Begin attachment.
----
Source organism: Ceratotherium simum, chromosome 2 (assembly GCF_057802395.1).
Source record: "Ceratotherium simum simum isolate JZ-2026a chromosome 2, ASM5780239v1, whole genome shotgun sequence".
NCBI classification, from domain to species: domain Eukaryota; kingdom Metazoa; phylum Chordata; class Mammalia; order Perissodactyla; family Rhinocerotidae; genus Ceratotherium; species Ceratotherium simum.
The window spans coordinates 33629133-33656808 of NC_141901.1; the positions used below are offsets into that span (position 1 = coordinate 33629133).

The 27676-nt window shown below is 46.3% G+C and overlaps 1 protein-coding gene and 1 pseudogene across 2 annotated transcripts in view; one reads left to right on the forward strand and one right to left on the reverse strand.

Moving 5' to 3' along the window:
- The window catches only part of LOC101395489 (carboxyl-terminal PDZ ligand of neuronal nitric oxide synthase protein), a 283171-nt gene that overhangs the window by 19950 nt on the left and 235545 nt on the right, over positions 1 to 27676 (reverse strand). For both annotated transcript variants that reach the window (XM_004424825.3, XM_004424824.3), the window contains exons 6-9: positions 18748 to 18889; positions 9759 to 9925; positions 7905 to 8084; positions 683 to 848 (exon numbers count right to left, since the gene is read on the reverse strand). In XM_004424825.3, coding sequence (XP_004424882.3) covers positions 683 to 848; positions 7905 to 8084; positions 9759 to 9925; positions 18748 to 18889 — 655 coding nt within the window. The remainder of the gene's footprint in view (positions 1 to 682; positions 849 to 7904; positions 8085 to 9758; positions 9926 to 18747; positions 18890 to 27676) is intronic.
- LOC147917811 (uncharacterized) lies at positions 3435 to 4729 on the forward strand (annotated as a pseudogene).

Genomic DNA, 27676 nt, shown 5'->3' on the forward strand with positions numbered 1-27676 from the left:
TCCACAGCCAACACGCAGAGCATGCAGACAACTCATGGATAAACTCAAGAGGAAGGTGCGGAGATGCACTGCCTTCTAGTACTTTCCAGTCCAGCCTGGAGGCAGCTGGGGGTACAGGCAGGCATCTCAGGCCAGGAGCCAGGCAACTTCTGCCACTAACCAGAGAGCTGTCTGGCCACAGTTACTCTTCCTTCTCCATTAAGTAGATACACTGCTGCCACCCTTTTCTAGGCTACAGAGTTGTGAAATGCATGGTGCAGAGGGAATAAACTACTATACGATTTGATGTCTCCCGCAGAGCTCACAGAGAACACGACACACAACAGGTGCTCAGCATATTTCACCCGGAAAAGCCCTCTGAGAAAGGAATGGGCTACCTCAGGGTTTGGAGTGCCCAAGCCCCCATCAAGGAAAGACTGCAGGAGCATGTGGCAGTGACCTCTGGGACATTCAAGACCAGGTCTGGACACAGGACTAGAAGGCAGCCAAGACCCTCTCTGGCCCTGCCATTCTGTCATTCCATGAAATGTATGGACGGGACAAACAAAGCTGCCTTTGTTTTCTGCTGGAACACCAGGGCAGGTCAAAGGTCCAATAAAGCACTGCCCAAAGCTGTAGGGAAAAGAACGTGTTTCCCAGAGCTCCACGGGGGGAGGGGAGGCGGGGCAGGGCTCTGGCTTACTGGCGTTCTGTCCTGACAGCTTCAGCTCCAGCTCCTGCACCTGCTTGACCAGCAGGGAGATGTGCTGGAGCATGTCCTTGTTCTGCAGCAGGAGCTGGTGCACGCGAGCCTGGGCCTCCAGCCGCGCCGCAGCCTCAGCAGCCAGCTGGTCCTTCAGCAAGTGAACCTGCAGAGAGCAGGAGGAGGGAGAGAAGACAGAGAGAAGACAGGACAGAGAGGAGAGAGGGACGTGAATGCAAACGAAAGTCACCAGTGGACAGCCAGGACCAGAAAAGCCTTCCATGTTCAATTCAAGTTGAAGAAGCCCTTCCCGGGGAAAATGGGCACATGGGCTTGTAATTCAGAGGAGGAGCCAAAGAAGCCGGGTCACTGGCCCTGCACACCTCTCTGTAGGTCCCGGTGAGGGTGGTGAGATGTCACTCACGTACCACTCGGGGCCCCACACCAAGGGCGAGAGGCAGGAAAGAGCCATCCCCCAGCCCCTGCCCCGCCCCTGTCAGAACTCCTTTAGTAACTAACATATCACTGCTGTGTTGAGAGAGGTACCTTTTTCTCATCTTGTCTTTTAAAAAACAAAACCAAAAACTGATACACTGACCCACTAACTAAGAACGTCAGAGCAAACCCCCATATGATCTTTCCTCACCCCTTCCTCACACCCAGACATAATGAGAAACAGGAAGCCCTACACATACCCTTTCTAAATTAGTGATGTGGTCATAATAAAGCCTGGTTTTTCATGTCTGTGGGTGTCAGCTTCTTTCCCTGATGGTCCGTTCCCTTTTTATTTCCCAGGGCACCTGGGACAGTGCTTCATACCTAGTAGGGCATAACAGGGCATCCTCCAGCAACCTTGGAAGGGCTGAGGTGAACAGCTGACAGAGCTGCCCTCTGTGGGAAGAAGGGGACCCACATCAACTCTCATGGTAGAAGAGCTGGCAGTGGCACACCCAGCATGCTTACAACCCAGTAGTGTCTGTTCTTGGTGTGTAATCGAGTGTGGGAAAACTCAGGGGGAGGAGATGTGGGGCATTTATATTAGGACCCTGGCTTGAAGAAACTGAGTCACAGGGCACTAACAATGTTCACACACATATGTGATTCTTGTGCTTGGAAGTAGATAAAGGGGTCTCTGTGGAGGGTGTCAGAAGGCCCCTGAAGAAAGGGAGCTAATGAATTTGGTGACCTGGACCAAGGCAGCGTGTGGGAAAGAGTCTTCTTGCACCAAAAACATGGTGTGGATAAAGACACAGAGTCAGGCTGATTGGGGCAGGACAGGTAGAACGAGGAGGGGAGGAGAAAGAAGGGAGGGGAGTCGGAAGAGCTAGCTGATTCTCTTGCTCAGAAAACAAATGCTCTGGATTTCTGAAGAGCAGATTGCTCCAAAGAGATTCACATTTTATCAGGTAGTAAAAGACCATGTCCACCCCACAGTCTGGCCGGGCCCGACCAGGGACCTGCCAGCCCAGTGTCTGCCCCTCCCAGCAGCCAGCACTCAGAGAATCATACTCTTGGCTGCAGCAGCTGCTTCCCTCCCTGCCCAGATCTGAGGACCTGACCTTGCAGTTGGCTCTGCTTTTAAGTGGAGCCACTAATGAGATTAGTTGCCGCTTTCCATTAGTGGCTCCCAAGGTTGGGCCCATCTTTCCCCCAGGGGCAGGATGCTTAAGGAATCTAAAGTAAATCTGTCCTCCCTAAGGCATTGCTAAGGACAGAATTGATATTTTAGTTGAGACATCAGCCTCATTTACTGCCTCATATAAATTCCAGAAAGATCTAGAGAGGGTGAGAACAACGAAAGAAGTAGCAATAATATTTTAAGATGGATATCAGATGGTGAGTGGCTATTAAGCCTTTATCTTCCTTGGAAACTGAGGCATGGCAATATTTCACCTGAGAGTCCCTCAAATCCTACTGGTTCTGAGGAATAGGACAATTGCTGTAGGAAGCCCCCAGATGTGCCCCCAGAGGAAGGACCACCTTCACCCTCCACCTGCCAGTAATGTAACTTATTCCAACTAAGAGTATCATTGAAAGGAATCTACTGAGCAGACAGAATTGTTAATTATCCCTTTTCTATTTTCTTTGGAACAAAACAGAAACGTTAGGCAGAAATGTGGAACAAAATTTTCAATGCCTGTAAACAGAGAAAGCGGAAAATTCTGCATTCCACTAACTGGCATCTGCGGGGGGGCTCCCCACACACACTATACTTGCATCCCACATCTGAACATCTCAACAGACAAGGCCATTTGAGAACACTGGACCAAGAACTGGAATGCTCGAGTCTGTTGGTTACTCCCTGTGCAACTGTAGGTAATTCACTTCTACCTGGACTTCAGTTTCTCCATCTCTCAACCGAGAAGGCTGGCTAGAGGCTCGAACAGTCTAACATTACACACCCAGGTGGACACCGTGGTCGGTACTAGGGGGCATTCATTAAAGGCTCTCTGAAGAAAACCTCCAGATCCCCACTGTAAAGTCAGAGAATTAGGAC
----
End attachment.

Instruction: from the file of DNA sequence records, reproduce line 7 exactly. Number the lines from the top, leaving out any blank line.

- The window catches only part of LOC101395489 (carboxyl-terminal PDZ ligand of neuronal nitric oxide synthase protein), a 283171-nt gene that overhangs the window by 19950 nt on the left and 235545 nt on the right, over positions 1 to 27676 (reverse strand). For both annotated transcript variants that reach the window (XM_004424825.3, XM_004424824.3), the window contains exons 6-9: positions 18748 to 18889; positions 9759 to 9925; positions 7905 to 8084; positions 683 to 848 (exon numbers count right to left, since the gene is read on the reverse strand). In XM_004424825.3, coding sequence (XP_004424882.3) covers positions 683 to 848; positions 7905 to 8084; positions 9759 to 9925; positions 18748 to 18889 — 655 coding nt within the window. The remainder of the gene's footprint in view (positions 1 to 682; positions 849 to 7904; positions 8085 to 9758; positions 9926 to 18747; positions 18890 to 27676) is intronic.